Philippine President Ferdinand Marcos Jr. has pledged to pursue a less punitive approach to illegal drugs than his predecessor Rodrigo Duterte, whose violent anti-drug campaign cost thousands of lives during his six years in office.
In a pre-recorded interview with actress and host Toni Gonzaga that aired yesterday, Marcos said that he had established a working group that will chart out a holistic anti-drug campaign. This will focus on prevention and rehabilitation as much as gunning down suspected drug dealers.
“The war on drugs will continue, but we will have to do it a different way,” Marcos said in the interview, his first since winning the presidency by a landslide in May. “In fact, right now, we are trying to formulate what is the best way for the rehabilitation program. These are all being formulated.”
Marcos said that the new-look anti-drug campaign would focus on “the upstream of the problem, the prevention.” It should have a strong educational component, in which children are taught about the bad effects of drugs, while the government would seek to offer proper treatment to drug users.
However, the Philippine leader’s comments stopped far short of any sort of explicit condemnation of Duterte’s bloody campaign, which has claimed untold thousands of lives since its launch just hours after its architect was sworn into office in June 2016. The government itself claims that more than 6,000 people have been killed during the campaign, nearly twice the number who lost their lives during the repressive Martial Law period under Marcos’ father, President Ferdinand E. Marcos. Independent estimates put the toll much higher, anywhere from 12,000 to more than 20,000.
The scale of the violence is such that judges at the International Criminal Court (ICC) in The Hague last September authorized an investigation into the “war on drugs,” describing it as a “widespread and systematic attack against the civilian population.” While Duterte pulled the Philippines out of the ICC’s Rome Statute in 2019, court prosecutors claim that they have jurisdiction over crimes committed between July 1, 2016, Duterte’s first day in office, and March 16, 2019, when the Philippines withdrew from the Rome Statute. (They are also probing killings committed on Duterte’s watch in Davao City, where he first road-tested his violent approach to anti-narcotics policy.)
During his interview with Gonzaga, Marcos repeated his earlier statements that he has no plans to cooperate with the ICC investigation. Last week, his Solicitor General Menardo Guevarra officially requested that The Hague-based court halt its investigation into drug war killings. Guevarra’s office argued that the alleged crimes do not rise to the level of crimes of humanity, and also that an international investigation is not warranted, given that the Philippines is already pursuing its own legal investigations into the excesses of the drug war. Under the ICC’s principle of complementarity, the court only acts in cases where domestic courts are unwilling or unable to do so, a principle that Marcos also referenced during his interview.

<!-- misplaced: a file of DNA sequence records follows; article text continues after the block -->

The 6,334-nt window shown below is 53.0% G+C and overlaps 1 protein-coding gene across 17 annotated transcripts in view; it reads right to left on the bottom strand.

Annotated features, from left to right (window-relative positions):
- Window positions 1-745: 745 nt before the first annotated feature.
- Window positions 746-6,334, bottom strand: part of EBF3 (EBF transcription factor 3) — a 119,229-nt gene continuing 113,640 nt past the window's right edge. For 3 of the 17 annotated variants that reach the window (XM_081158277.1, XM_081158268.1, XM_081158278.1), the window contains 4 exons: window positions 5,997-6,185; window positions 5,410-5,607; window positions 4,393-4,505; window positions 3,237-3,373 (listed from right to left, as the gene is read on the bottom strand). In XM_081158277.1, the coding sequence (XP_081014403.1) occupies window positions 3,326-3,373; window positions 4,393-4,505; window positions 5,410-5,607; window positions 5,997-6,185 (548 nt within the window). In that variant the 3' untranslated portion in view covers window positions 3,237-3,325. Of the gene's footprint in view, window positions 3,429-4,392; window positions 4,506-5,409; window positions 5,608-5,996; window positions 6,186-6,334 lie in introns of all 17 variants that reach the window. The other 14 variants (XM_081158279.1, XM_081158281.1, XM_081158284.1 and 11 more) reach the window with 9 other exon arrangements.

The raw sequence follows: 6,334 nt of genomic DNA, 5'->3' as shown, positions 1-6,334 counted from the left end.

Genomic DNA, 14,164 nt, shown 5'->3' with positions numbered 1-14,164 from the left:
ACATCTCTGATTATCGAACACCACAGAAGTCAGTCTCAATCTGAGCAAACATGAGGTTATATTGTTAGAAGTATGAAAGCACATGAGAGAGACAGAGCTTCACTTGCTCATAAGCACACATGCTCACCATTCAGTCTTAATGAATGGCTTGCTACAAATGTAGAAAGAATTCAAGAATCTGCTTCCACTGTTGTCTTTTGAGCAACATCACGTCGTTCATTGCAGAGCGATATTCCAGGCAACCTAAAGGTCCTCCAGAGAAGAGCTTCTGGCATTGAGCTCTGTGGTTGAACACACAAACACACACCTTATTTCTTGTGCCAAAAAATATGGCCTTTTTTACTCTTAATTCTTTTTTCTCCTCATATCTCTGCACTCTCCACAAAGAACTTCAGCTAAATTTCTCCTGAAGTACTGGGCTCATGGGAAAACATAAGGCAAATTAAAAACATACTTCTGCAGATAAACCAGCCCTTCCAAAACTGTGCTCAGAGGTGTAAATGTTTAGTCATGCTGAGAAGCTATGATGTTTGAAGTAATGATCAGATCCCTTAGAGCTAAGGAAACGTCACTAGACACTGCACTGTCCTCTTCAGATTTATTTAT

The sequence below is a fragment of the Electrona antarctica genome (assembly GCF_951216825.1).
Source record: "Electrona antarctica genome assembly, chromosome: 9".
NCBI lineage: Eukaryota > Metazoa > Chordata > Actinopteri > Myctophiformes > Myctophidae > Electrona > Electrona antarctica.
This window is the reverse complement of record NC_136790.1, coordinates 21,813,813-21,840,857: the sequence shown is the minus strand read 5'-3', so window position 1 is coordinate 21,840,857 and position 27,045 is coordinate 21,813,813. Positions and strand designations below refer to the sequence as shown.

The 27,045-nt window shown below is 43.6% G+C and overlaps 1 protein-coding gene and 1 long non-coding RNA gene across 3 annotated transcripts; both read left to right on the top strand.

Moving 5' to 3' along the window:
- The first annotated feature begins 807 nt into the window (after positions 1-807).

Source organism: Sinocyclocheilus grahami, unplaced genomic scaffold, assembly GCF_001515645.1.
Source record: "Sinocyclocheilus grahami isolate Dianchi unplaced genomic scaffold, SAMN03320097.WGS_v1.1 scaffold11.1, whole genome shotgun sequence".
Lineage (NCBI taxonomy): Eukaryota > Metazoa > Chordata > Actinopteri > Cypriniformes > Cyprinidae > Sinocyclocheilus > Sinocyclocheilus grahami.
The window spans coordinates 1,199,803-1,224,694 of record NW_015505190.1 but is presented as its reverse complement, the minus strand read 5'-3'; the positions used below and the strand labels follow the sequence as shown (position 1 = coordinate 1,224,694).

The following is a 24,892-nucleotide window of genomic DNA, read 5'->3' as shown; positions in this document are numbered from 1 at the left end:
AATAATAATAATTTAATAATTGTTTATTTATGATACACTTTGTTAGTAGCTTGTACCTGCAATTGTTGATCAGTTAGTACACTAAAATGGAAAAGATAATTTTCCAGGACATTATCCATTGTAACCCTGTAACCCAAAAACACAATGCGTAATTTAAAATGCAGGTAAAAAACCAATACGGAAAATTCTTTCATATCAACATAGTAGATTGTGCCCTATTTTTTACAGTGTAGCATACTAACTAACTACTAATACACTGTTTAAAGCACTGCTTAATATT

“The ICC, very simply, is supposed to take action when a country no longer has a functioning judiciary,” Marcos said. “That condition does not exist in the Philippines. So I do not see what role the ICC will play in the Philippines.” He added, “The alleged crimes were committed in the Philippines. They were all committed by Filipinos. Why will we need a foreigner to tell us how to deal with it?”
This line has a certain nationalist currency, but human rights groups in the Philippines and abroad claim that the investigations into the drug war conducted domestically have been shallow, perfunctory, and involved only a small handful of high-profile cases.
While Marcos’ comments seem to suggest that the Philippines is gearing its anti-drug policy down from a literal war to a metaphorical one, its apparent unwillingness to ask searching questions about its conduct under Duterte casts some doubt on its promise of a “drug war with a human face.”
“Using a drug rehabilitation approach means little when police and mystery gunmen are still executing suspected drug users and dealers,” Phil Robertson of the U.S.-based advocacy group Human Rights Watch said in an emailed statement: “Law enforcers should receive clear orders to stop the ‘drug war’ enforcement once and for all.”